Well, let me just be blunt—the story I’ve known and sung to and danced to for 12 years—is just as powerful now as it was in 2003. I’m not sure how to explain it, but when watching Morse tell the story again on the first night of MorseFest 2014, I was deeply moved. . . yet again. In part, it’s simply a powerful story—Morse apart from his wife while touring in Europe and getting the news that Jayda’s hole in her heart disappeared after immense prayer. In equally large part, it’s a powerful story for us because it’s still an utterly powerful story for Morse. His quite visible emotion as he tells the story again is as vivid as it was twelve years ago.
And, this raises an additional point. As charismatic as Morse is (and, he IS!), he is equally humble. It’s a powerful combination for his fans. Such a wholesome quality is all-too rare in this world of instant gratification and cynical self-promotion. Whenever something works well for Morse, however, he immediately thanks God and his family and friends.
It’s a truly inspiring witness to goodness and beauty.
I must admit, I get very frustrated when fellow rockers and proggers dismiss Morse as “too religious.” While I don’t share every aspect of Morse’s faith, I can’t help but be attracted to it. If Jesus is even half as cool as Morse sees Him, I’m in. Additionally, how many times have I listened to New Agey lyrics or left-wing politics and accepted them as simply part of the art? More times than I can count.
As a person who is privileged to teach the history of western civilization every autumn to 18-year old freshmen, I can state with absolute certainty that all of the greatest women and men of western civilization up until that demon Machiavelli used their art as a way to express their religious faith. This was as true for the pagan Socrates as it was for Michaelangelo. Historically, it’s been rather difficult to attain the heights that great art demands without a supernatural inspiration.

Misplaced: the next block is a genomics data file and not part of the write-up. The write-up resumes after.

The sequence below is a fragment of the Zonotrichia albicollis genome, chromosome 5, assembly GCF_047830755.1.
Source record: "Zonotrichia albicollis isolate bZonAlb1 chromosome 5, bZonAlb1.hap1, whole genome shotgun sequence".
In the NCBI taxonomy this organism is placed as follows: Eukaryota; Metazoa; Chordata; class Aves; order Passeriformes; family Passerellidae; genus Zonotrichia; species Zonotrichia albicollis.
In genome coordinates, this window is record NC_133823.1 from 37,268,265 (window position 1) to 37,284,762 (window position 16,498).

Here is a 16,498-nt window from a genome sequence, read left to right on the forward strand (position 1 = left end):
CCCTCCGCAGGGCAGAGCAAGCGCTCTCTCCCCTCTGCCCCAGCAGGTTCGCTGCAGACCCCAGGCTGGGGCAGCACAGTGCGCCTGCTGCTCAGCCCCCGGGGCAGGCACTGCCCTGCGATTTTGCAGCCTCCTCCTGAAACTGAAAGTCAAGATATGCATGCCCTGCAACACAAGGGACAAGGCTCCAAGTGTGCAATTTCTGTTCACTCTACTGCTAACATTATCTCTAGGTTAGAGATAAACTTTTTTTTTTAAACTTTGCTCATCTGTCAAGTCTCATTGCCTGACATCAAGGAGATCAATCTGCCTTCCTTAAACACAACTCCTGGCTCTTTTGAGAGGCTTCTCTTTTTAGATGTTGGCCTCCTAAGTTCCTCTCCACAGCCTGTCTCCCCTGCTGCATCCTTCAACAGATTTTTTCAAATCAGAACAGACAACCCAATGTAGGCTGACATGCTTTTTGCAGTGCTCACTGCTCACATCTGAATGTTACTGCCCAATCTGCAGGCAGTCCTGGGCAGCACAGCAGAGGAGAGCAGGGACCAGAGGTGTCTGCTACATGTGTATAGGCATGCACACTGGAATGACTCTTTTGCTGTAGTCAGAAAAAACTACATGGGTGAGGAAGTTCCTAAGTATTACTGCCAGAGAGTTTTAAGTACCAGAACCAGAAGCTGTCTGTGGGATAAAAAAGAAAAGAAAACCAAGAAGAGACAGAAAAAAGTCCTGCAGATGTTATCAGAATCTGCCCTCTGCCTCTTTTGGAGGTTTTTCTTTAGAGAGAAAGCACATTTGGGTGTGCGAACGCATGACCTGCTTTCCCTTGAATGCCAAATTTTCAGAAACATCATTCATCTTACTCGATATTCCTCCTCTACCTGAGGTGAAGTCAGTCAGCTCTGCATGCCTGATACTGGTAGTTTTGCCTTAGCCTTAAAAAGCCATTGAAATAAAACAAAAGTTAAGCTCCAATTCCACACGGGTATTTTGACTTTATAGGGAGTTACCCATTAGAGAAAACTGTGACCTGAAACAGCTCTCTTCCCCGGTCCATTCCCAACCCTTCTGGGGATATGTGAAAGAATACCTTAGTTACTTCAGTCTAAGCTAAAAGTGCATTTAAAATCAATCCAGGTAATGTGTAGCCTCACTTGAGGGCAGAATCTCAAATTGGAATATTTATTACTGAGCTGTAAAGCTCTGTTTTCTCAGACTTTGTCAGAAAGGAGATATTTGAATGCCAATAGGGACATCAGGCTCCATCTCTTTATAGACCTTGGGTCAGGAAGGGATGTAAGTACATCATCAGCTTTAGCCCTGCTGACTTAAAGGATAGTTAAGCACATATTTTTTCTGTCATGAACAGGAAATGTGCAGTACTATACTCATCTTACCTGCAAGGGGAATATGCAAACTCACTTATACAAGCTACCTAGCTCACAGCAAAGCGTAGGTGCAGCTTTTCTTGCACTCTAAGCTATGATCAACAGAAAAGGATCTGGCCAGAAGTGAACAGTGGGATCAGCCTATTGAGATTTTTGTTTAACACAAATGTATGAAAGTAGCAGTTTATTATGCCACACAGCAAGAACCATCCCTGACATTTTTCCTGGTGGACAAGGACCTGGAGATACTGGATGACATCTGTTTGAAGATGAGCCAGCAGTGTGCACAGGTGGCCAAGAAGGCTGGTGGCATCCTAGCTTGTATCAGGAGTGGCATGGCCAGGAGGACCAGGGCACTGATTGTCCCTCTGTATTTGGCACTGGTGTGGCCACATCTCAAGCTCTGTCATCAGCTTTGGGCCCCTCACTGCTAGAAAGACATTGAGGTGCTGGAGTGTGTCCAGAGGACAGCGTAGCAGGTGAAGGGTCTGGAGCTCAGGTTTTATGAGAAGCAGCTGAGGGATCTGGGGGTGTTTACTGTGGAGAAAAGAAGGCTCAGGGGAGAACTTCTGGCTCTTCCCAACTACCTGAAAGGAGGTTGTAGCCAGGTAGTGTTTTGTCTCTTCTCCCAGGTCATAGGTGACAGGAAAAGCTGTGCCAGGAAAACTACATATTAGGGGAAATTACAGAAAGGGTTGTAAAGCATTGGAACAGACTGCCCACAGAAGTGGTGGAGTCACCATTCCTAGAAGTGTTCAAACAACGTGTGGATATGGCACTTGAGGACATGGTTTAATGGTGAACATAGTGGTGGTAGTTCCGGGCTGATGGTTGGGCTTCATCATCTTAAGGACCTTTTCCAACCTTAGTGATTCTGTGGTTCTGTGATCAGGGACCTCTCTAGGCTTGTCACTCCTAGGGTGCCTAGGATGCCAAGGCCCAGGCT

That said, it should be remembered and noted that Morse performed and recorded MorseFest in his home church, New Life Fellowship. And, it shows. Morse is reverent as well as excited. He’s also—and it took me a few listens and watches to realize this—quite relaxed. I’ve seen him perform many times live as well on DVD. If I had a complaint about Morse, it would be that when I’ve seen him live, he’s tended to rush things. Not much–just a bit. If this is a real criticism, take it as the weakest criticism ever offered.
Now, having watched MorseFest 2014 and having attended MorseFest 2015 (Friday night only, unfortunately), I can state with certainty that Morse doesn’t feel rushed in the least. In fact, if anything, he was and is so relaxed that he allowed himself to express his own beliefs and convictions as fully as possible throughout the night.